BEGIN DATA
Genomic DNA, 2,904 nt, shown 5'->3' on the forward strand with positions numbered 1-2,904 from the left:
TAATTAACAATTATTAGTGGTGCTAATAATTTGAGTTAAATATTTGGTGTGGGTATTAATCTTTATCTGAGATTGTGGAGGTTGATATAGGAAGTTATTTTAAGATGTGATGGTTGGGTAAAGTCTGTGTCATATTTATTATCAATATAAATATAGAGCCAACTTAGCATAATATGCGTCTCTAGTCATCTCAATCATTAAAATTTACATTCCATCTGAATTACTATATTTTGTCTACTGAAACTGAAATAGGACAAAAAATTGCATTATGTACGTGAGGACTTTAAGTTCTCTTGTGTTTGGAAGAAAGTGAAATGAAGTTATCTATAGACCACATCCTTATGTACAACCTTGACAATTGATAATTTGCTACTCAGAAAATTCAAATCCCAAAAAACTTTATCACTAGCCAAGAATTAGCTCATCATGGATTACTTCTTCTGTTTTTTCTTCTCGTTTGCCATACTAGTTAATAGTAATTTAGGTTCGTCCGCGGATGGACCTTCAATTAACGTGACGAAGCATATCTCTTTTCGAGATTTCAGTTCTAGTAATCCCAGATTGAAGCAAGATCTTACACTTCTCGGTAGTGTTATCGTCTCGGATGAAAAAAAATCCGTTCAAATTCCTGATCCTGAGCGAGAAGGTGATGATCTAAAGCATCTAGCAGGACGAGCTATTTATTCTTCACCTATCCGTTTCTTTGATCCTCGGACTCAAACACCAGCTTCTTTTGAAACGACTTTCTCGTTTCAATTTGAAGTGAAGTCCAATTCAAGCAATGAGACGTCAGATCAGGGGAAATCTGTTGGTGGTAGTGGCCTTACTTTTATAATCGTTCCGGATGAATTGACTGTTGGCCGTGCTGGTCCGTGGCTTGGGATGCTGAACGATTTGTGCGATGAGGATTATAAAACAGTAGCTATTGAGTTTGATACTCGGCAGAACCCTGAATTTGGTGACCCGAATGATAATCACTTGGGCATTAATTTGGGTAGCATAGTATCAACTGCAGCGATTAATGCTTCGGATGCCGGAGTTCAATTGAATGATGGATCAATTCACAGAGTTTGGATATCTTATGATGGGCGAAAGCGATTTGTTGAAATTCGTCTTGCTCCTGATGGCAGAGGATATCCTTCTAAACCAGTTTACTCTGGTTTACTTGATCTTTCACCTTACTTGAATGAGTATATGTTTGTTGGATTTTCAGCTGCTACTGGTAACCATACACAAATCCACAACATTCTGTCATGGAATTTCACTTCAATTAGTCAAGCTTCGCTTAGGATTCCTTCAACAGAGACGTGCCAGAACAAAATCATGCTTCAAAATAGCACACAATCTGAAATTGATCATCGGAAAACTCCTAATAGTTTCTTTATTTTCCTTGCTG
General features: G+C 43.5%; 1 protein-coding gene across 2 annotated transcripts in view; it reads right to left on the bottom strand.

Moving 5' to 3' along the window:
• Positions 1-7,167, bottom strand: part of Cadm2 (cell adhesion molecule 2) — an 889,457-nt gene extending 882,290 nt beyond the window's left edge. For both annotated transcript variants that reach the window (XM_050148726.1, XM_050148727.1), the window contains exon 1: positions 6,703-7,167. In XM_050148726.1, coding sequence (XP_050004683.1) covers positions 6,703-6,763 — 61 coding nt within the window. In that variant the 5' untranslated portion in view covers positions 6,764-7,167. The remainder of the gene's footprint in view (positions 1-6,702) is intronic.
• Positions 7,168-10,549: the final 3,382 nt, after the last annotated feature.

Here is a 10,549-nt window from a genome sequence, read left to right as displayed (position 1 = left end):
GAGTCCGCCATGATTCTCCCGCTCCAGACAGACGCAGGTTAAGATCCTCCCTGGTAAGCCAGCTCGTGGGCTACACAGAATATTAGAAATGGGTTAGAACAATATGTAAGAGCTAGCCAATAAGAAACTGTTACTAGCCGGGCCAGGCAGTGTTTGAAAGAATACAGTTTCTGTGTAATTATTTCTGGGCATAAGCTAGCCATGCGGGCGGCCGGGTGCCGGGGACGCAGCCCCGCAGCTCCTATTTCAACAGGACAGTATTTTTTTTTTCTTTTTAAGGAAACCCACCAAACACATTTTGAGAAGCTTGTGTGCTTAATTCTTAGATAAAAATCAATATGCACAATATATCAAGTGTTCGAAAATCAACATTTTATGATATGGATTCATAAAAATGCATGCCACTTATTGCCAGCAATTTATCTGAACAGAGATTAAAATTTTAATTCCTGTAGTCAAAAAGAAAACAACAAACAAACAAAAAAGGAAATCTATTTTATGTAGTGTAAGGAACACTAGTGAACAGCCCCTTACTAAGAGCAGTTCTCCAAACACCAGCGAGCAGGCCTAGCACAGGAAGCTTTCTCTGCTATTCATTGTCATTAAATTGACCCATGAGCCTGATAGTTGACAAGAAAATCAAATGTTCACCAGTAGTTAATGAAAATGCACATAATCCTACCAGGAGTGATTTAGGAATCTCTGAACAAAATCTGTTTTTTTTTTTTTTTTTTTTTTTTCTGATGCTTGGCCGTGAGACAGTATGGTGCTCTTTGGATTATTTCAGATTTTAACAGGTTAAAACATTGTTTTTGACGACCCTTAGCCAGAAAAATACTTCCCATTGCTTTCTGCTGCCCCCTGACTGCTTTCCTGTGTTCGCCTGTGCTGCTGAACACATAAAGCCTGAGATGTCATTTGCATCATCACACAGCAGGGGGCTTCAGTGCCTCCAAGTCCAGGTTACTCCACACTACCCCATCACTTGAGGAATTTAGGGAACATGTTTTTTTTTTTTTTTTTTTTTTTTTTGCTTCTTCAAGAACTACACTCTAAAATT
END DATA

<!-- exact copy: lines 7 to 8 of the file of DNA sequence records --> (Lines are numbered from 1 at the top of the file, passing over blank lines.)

Here is a 10,549-nt window from a genome sequence, read left to right as displayed (position 1 = left end):
GAGTCCGCCATGATTCTCCCGCTCCAGACAGACGCAGGTTAAGATCCTCCCTGGTAAGCCAGCTCGTGGGCTACACAGAATATTAGAAATGGGTTAGAACAATATGTAAGAGCTAGCCAATAAGAAACTGTTACTAGCCGGGCCAGGCAGTGTTTGAAAGAATACAGTTTCTGTGTAATTATTTCTGGGCATAAGCTAGCCATGCGGGCGGCCGGGTGCCGGGGACGCAGCCCCGCAGCTCCTATTTCAACAGGACAGTATTTTTTTTTTCTTTTTAAGGAAACCCACCAAACACATTTTGAGAAGCTTGTGTGCTTAATTCTTAGATAAAAATCAATATGCACAATATATCAAGTGTTCGAAAATCAACATTTTATGATATGGATTCATAAAAATGCATGCCACTTATTGCCAGCAATTTATCTGAACAGAGATTAAAATTTTAATTCCTGTAGTCAAAAAGAAAACAACAAACAAACAAAAAAGGAAATCTATTTTATGTAGTGTAAGGAACACTAGTGAACAGCCCCTTACTAAGAGCAGTTCTCCAAACACCAGCGAGCAGGCCTAGCACAGGAAGCTTTCTCTGCTATTCATTGTCATTAAATTGACCCATGAGCCTGATAGTTGACAAGAAAATCAAATGTTCACCAGTAGTTAATGAAAATGCACATAATCCTACCAGGAGTGATTTAGGAATCTCTGAACAAAATCTGTTTTTTTTTTTTTTTTTTTTTTTTCTGATGCTTGGCCGTGAGACAGTATGGTGCTCTTTGGATTATTTCAGATTTTAACAGGTTAAAACATTGTTTTTGACGACCCTTAGCCAGAAAAATACTTCCCATTGCTTTCTGCTGCCCCCTGACTGCTTTCCTGTGTTCGCCTGTGCTGCTGAACACATAAAGCCTGAGATGTCATTTGCATCATCACACAGCAGGGGGCTTCAGTGCCTCCAAGTCCAGGTTACTCCACACTACCCCATCACTTGAGGAATTTAGGGAACATGTTTTTTTTTTTTTTTTTTTTTTTTTTGCTTCTTCAAGAACTACACTCTAAAATT